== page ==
Use of the Hands and Arms
    Expression
    Distance from your partner
    Tone
    Spotting
    Head Position
    Hip motion
    Phrasing
    Body Lines
    Size of Steps
    Accented Beats
    Depending on the move, you could spend hours and hours on these details and still feel there is much room for improvement.
     
  8. msc

    msc New Member

    Yup. Even the most basic of "pre-bronze" moves can become quite challenging, when taking into account the concepts/details listed by DM. Then throw in the use of the legs and the feet to increase the size and speed of the body action and/or stride, and all of a sudden those natural turns, "basic" rumba walks, and new yorkers aren't quite as easy as they first seemed.
     
  9. SDsalsaguy

    SDsalsaguy Administrator Staff Member

    Ummmm.......

    :? Did I miss the
    salsa lesson/class?????? :?

    Just teasing...especially since all of these dynamics are equally valid across all dance forms.
     
  10. msc

    msc New Member

    LOL. I realized that after the post. I followed the link in from the list under Dance forums.

    It has to be said, most of those elements aren't really necessary for social salsa, just a decent frame and be on time to the music, more or less. The lead really doesn't need to be able to do much more than a single turn, and anyway it's never a good idea to spin more than the follow. Other skills, like being able to adjust to the level of the follow, are real important too. The "don't force it" rule is a really good one ... if they stiffen up on you, for goodness sakes do some basic stuff to get them comfortable again, don't try to muscle the follow through a tough pattern.

    I do find that it's easy for women to follow if you can lead from your body and power the lead from your legs (I've taken women who had never danced a step of salsa and led them through some very involved routines ... the women had obviously danced other genres, but not salsa.) Nonetheless, that's really not too terribly important either, and may be a little too overwelming for some follows.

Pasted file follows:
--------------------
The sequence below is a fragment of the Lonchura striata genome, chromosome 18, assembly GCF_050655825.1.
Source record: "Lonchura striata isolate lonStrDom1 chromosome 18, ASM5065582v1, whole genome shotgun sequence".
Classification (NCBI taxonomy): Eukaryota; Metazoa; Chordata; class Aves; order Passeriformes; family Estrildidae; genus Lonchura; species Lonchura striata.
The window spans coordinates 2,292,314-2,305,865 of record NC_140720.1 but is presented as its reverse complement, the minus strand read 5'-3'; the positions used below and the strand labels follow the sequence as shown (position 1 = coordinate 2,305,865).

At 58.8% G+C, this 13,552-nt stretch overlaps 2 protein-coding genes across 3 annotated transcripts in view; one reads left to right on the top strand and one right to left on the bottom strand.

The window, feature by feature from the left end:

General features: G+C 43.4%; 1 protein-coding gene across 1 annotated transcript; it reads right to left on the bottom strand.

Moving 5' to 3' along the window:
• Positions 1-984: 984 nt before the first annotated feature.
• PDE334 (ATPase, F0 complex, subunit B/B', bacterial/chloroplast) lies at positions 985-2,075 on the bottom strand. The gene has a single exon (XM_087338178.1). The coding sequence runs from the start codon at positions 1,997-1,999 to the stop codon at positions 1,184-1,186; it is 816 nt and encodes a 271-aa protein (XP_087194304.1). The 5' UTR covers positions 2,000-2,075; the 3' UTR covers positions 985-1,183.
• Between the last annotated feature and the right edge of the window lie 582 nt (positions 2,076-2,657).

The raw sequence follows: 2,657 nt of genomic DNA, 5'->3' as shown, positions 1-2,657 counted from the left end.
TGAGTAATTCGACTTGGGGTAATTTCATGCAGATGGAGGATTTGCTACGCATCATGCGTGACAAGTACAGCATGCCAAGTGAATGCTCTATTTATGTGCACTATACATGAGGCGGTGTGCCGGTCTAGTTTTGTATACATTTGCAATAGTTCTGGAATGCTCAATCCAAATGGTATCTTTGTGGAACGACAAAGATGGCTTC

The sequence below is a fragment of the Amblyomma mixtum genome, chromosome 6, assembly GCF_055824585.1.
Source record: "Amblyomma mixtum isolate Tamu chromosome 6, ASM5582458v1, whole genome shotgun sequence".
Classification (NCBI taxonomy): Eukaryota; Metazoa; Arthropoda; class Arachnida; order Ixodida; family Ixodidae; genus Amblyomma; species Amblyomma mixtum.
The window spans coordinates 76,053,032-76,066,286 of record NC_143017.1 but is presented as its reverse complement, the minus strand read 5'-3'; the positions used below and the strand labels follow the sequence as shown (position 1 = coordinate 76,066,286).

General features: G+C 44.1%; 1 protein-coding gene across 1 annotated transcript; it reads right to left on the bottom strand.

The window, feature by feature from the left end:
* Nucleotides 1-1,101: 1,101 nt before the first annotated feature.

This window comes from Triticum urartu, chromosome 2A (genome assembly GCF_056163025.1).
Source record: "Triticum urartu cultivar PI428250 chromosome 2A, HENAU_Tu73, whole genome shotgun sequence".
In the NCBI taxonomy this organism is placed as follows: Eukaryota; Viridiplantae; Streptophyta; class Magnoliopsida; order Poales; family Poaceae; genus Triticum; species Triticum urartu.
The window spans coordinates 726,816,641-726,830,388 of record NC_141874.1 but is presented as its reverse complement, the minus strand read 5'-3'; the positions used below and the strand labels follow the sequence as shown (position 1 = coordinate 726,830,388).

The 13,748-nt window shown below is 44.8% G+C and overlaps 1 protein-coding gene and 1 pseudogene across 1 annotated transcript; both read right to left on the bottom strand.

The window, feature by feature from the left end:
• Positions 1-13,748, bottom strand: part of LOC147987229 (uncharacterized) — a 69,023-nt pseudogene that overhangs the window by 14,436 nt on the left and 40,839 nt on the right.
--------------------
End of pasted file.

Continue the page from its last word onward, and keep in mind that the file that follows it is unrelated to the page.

11. Vin

    Vin New Member

    In response to msc, often times the women I enjoy dancing salsa with the most are those who have a background in some other type of dance and have not danced very much salsa before.
     
  12. borikensalsero

    borikensalsero Moderator

    In addition

    To add to all the excelent points made thus far, I'm going to head a bit outside the technical stuff. Guys, when you lead, watch were you "throw" the Ladies. First know that there will be enough space to move her to a certain spot. Try to maintain your dancing space on the dance floor. And please don't make space by throwing her around. Stop looking around to see who is watching you dance. If you are concentrating on what is around you, you certainly aren't concerned about her, nor aware of the wild couple next to you which ends up elbowing the girl on the head. If she gets hit, don't just ask if she is ok and go wild on another set of spins. Give her a couple of basic steps until she gives you the go, don't think for her. It is better that you take one two many basics to make sure everything is fine.

    When doing long combinations or dancing fast songs, if she looks like a deer caught in head lights, stop the combination (on beat) as soon as you can. You can either give her a basic or let her go after a cross body to allow her to get comfy while doing a few solos then take her again from there. They'll need time to adjust their hair, clothes, tie their shoes, get a drink, after you are done throwing them around. Dude, if she looks scared when dancing with you it means your lead is all over the place. It's better to do 3 moves well done than 20 in dissarray... And most importantly don't try to fit 5 years of classes into a 3 minute song.
     
  13. Vince A

    Vince A Active Member

    borikensalsero,

    I really liked that last sentence that you wrote . . . sorta sums it all up:
    Every leader should say this to themselves each time they walk out on the dancefloor . . .
     
  14. SDsalsaguy

    SDsalsaguy Administrator Staff Member

    Excellent points borikensalsero! And the newer dancer should be careful not to confuse a look over the shoulder to check spacing/floor conditions with looking for audience reaction. Yes, good dancers will look away from their partners...but it is specifically to do what borikensalsero says, make sure that she's not put in harms way.
     
  15. Pukpik

    Pukpik New Member